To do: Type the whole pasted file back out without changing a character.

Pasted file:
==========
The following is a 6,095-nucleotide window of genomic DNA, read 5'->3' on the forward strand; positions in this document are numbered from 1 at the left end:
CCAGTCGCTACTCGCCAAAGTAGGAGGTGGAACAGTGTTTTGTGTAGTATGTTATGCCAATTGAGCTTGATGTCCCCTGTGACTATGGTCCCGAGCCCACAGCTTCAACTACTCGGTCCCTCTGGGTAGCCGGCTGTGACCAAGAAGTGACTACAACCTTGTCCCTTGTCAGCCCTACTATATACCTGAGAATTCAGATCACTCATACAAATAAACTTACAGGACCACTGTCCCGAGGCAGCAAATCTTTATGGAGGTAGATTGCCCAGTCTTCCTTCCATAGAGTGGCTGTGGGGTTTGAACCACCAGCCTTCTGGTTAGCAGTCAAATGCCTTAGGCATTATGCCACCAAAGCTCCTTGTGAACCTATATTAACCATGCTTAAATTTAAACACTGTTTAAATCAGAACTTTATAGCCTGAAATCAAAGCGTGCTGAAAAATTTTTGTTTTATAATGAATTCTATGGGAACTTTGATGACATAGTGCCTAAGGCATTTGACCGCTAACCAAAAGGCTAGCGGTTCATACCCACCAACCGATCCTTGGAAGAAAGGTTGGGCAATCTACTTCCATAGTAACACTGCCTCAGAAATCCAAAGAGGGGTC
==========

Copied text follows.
The following is a 6,095-nucleotide window of genomic DNA, read 5'->3' on the forward strand; positions in this document are numbered from 1 at the left end:
CCAGTCGCTACTCGCCAAAGTAGGAGGTGGAACAGTGTTTTGTGTAGTATGTTATGCCAATTGAGCTTGATGTCCCCTGTGACTATGGTCCCGAGCCCACAGCTTCAACTACTCGGTCCCTCTGGGTAGCCGGCTGTGACCAAGAAGTGACTACAACCTTGTCCCTTGTCAGCCCTACTATATACCTGAGAATTCAGATCACTCATACAAATAAACTTACAGGACCACTGTCCCGAGGCAGCAAATCTTTATGGAGGTAGATTGCCCAGTCTTCCTTCCATAGAGTGGCTGTGGGGTTTGAACCACCAGCCTTCTGGTTAGCAGTCAAATGCCTTAGGCATTATGCCACCAAAGCTCCTTGTGAACCTATATTAACCATGCTTAAATTTAAACACTGTTTAAATCAGAACTTTATAGCCTGAAATCAAAGCGTGCTGAAAAATTTTTGTTTTATAATGAATTCTATGGGAACTTTGATGACATAGTGCCTAAGGCATTTGACCGCTAACCAAAAGGCTAGCGGTTCATACCCACCAACCGATCCTTGGAAGAAAGGTTGGGCAATCTACTTCCATAGTAACACTGCCTCAGAAATCCAAAGAGGGGTC